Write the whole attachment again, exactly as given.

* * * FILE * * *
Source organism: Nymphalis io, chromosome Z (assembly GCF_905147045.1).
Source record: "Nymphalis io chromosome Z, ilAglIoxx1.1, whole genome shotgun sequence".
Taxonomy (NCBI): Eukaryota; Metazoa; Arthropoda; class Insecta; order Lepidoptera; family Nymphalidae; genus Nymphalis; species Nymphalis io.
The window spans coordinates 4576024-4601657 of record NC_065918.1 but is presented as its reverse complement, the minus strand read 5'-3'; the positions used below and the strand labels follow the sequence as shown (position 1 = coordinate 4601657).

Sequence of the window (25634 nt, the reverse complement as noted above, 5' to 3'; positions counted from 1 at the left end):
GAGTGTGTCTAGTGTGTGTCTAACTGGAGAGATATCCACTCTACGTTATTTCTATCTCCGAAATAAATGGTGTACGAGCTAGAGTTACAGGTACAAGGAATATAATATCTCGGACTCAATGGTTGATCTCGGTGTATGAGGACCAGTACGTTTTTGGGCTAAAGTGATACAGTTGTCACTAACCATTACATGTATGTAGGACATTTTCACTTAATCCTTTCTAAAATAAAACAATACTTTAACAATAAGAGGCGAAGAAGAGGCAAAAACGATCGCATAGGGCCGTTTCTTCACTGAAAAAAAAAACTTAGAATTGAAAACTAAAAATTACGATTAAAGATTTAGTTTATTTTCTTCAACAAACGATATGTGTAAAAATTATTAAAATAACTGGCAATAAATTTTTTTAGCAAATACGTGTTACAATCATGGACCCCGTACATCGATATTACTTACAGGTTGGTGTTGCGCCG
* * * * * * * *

Source organism: Nymphalis io, chromosome Z (assembly GCF_905147045.1).
Source record: "Nymphalis io chromosome Z, ilAglIoxx1.1, whole genome shotgun sequence".
Taxonomy (NCBI): Eukaryota; Metazoa; Arthropoda; class Insecta; order Lepidoptera; family Nymphalidae; genus Nymphalis; species Nymphalis io.
The window spans coordinates 4576024-4601657 of record NC_065918.1 but is presented as its reverse complement, the minus strand read 5'-3'; the positions used below and the strand labels follow the sequence as shown (position 1 = coordinate 4601657).

Sequence of the window (25634 nt, the reverse complement as noted above, 5' to 3'; positions counted from 1 at the left end):
GAGTGTGTCTAGTGTGTGTCTAACTGGAGAGATATCCACTCTACGTTATTTCTATCTCCGAAATAAATGGTGTACGAGCTAGAGTTACAGGTACAAGGAATATAATATCTCGGACTCAATGGTTGATCTCGGTGTATGAGGACCAGTACGTTTTTGGGCTAAAGTGATACAGTTGTCACTAACCATTACATGTATGTAGGACATTTTCACTTAATCCTTTCTAAAATAAAACAATACTTTAACAATAAGAGGCGAAGAAGAGGCAAAAACGATCGCATAGGGCCGTTTCTTCACTGAAAAAAAAAACTTAGAATTGAAAACTAAAAATTACGATTAAAGATTTAGTTTATTTTCTTCAACAAACGATATGTGTAAAAATTATTAAAATAACTGGCAATAAATTTTTTTAGCAAATACGTGTTACAATCATGGACCCCGTACATCGATATTACTTACAGGTTGGTGTTGCGCCG